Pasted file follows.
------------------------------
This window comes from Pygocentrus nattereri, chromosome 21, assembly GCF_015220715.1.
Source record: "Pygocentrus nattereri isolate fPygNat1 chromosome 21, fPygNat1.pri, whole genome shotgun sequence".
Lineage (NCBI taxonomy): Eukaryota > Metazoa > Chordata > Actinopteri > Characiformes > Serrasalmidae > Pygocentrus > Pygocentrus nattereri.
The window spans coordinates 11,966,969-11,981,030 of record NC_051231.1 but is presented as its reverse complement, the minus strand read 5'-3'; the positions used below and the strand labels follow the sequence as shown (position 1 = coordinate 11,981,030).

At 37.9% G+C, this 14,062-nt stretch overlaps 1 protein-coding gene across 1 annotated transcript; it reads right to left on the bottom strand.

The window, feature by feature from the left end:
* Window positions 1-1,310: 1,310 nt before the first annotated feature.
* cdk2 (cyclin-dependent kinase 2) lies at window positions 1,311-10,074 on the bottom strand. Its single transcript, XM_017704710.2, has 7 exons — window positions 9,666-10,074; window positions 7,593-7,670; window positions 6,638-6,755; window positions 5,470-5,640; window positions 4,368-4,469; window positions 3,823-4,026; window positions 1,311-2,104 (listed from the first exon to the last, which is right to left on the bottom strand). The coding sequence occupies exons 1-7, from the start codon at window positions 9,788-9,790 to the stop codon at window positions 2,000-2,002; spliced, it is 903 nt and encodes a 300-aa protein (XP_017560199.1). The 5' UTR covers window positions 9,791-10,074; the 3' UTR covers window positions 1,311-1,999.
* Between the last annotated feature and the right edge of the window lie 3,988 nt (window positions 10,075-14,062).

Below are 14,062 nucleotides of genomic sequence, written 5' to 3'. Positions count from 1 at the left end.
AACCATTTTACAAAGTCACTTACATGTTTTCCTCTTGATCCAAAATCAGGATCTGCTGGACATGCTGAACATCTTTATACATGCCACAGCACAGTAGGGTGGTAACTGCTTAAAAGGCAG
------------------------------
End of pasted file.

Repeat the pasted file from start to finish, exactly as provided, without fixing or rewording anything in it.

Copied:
This window comes from Pygocentrus nattereri, chromosome 21, assembly GCF_015220715.1.
Source record: "Pygocentrus nattereri isolate fPygNat1 chromosome 21, fPygNat1.pri, whole genome shotgun sequence".
Lineage (NCBI taxonomy): Eukaryota > Metazoa > Chordata > Actinopteri > Characiformes > Serrasalmidae > Pygocentrus > Pygocentrus nattereri.
The window spans coordinates 11,966,969-11,981,030 of record NC_051231.1 but is presented as its reverse complement, the minus strand read 5'-3'; the positions used below and the strand labels follow the sequence as shown (position 1 = coordinate 11,981,030).

At 37.9% G+C, this 14,062-nt stretch overlaps 1 protein-coding gene across 1 annotated transcript; it reads right to left on the bottom strand.

The window, feature by feature from the left end:
* Window positions 1-1,310: 1,310 nt before the first annotated feature.
* cdk2 (cyclin-dependent kinase 2) lies at window positions 1,311-10,074 on the bottom strand. Its single transcript, XM_017704710.2, has 7 exons — window positions 9,666-10,074; window positions 7,593-7,670; window positions 6,638-6,755; window positions 5,470-5,640; window positions 4,368-4,469; window positions 3,823-4,026; window positions 1,311-2,104 (listed from the first exon to the last, which is right to left on the bottom strand). The coding sequence occupies exons 1-7, from the start codon at window positions 9,788-9,790 to the stop codon at window positions 2,000-2,002; spliced, it is 903 nt and encodes a 300-aa protein (XP_017560199.1). The 5' UTR covers window positions 9,791-10,074; the 3' UTR covers window positions 1,311-1,999.
* Between the last annotated feature and the right edge of the window lie 3,988 nt (window positions 10,075-14,062).

Below are 14,062 nucleotides of genomic sequence, written 5' to 3'. Positions count from 1 at the left end.
AACCATTTTACAAAGTCACTTACATGTTTTCCTCTTGATCCAAAATCAGGATCTGCTGGACATGCTGAACATCTTTATACATGCCACAGCACAGTAGGGTGGTAACTGCTTAAAAGGCAG